Little did I know piano songs could be made to sound so spectacular when accompanied with music from a musical instrument as ancient as the harp
Because of the sophisticated complexities in its design, I have always thought the piano is the most versatile musical instrument. It came as a shock to see how much more awesome it was the first time I watched a string quartet accompanying it. Imagine my astonishment when that experience was surpassed the moment I heard the harp accompanying the piano.
One typically conjures up an image of a Greek goddess plucking away under a waterfall in a faraway mythical land when harp is mentioned. I was amazed and pleasantly surprised to discover it is actually a still popular musical instrument.
Learning how to play the piano was what led me to discover its existence. I was in my second year of lessons and was struggling to play ‘Well Tempered Clavier’ by Bach, so I decided to look for a recording of the song so that I can listen and absorb the rhythm in the hopes of being able to play it well enough sooner. I found what I was looking for with an unexpected bonus – a recording of Well Tempered Clavier’ performed on the harp accompanied by the piano.
Since that fateful day, it has been a personal goal of mine to play the piano with a harpist by my side enhancing the quality and entertainment value of my music making.
To make it a reality, I knew above all else my piano had to be in complete harmony with the harp, therefore my timing had to be perfect.
Fortunately, the creator of the modern harp happened to be a piano maker as well. He used his extensive knowledge in the building blocks of the piano to advance the harp’s evolution into its current modern form. One example is by installing pedals to raise the notes by a semitone. Sebastian Erard made the first double-action pedal harp in 1820, Paris, France [reference: Vienna Symphonic Library GmbH]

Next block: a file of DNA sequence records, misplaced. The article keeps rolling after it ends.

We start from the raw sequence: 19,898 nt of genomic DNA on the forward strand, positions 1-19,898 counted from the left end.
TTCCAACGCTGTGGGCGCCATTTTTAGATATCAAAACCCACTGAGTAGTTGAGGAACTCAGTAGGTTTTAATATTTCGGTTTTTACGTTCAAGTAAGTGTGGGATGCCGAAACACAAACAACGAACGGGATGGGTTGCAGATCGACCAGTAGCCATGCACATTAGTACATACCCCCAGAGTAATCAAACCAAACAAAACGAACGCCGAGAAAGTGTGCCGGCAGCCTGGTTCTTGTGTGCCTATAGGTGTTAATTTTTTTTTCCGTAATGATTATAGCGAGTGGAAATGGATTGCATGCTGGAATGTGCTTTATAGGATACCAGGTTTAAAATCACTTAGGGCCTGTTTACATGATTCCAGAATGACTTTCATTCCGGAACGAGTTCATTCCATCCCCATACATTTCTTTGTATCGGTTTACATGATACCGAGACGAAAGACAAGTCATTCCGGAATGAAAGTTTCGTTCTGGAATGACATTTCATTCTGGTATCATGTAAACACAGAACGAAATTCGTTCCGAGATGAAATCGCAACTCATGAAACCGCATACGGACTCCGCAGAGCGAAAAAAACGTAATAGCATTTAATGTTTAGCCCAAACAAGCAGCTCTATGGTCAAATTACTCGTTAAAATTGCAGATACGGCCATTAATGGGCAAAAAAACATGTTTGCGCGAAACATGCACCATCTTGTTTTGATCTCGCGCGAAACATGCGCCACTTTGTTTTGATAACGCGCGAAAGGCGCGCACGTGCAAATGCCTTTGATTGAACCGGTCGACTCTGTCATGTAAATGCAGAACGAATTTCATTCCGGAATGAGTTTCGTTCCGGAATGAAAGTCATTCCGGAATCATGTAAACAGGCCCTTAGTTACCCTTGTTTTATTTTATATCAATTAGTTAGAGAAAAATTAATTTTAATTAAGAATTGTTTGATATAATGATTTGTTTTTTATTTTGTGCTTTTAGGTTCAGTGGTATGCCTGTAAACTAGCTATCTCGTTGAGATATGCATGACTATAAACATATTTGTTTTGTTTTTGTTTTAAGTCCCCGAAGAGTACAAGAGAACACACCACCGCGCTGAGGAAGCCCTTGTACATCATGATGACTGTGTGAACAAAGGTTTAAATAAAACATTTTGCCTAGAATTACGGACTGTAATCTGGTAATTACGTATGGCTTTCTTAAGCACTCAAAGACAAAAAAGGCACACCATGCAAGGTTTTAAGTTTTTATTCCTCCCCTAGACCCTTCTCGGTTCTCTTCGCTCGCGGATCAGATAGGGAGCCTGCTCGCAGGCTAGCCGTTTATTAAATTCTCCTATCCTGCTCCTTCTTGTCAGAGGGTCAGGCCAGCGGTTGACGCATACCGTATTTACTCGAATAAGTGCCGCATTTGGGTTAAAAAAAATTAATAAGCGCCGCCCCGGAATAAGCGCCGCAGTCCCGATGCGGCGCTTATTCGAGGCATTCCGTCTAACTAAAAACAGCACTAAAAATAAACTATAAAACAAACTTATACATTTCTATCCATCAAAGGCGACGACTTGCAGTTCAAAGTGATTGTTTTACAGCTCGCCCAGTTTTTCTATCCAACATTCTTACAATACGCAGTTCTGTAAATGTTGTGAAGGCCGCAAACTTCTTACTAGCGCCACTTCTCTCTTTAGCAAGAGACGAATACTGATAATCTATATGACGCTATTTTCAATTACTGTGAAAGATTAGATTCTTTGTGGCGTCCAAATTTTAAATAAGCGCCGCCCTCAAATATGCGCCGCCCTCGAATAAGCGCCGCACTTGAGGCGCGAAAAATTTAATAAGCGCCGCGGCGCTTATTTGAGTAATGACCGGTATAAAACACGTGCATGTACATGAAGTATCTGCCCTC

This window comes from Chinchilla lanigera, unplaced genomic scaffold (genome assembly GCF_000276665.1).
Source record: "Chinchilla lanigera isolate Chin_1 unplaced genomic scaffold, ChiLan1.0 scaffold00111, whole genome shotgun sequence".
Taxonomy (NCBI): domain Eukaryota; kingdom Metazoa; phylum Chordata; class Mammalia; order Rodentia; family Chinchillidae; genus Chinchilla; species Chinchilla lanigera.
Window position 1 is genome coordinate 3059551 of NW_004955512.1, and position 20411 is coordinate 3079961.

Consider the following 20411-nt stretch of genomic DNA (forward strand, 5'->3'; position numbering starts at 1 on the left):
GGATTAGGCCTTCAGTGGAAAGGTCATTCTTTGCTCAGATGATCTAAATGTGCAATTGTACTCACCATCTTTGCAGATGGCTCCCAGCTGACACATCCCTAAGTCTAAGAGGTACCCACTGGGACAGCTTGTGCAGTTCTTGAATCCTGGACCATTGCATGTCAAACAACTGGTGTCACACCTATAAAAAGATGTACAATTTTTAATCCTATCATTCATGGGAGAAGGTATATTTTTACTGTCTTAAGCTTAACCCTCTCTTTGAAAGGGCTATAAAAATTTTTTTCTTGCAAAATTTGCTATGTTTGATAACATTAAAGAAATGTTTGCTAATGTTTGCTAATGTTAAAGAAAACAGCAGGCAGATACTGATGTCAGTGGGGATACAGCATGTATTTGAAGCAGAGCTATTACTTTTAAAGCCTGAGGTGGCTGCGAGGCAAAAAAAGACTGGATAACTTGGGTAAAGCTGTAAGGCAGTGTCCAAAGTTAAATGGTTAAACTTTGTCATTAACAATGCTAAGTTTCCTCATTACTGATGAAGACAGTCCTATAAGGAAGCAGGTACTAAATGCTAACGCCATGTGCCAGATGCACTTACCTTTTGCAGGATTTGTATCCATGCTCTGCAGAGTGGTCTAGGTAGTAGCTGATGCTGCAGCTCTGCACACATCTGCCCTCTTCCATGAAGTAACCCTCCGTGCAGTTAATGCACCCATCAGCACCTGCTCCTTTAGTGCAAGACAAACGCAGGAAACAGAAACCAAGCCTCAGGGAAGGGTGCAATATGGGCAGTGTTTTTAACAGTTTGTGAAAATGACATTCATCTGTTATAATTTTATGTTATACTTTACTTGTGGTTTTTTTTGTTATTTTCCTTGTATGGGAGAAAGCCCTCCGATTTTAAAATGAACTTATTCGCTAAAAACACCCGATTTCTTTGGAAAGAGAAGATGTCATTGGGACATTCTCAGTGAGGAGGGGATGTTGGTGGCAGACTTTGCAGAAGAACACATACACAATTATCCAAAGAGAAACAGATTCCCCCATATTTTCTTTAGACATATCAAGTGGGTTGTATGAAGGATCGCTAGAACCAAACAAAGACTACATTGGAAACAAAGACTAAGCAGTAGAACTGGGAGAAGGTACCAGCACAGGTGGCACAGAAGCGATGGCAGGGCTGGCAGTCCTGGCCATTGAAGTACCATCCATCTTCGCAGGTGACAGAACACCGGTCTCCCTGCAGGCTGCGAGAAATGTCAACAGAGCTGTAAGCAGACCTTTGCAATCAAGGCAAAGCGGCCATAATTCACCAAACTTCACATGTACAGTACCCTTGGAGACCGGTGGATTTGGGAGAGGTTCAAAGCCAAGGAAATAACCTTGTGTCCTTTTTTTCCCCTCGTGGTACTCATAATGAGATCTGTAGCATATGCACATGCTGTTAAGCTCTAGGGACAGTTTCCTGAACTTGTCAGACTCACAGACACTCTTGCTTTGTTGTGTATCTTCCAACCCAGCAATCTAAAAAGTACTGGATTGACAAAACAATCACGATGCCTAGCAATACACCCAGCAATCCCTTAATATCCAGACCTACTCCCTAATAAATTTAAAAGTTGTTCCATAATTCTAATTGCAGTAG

Since the tone generated by the harp is influenced by its strings and soundboard which uncannily resembles the concept of tone generation on the piano; I was able to estimate the decay time of each note in the music emanating from the harp and matched it with mine on the piano. As a result, a harmonious duet was born from the coupling of the two instruments.
The harp’s gentle and resonant sound dueling with the piano’s wide ranging dynamics exposes a unique musical experience. The uniqueness stems from the contrasting timbre of each instrument; a factor that is inherent to the individual instrument.
The pianist and harpist merely yield the timbre into place to sound like a C or an F# for example. Herein lies the second factor, how well can they do it? – The skills and technique of the pianist and the harpist themselves.
Besides those obvious factors, when a pianist is accompanying another instrument a much more elaborate preparation is needed. After learning the composition and knowing it well, I had to know the parts the harp will be playing too. Not knowing would have made it impossible for me to match the lifting of my fingers when it was time for the harp to be the voice of the melody and the piano at rest.
Labeling the sections helped, we also had a heart to heart talk about each others’ duties, when to make an entrance and even brutally honest assessment of our performance with the music.
It would not have been fair if the other person was too much of a better or lesser musician, so long before we decided to embark on this project we made sure our proficiency were about at the same level, mine on the piano hers on the harp
Accompanying another instrument allows the pianist to connect with another person because he is forced to interact with the harpist or violinist or cellist. It is a welcomed change because most of the time the pianist practices alone and prolonged solitude stunts the creative mind.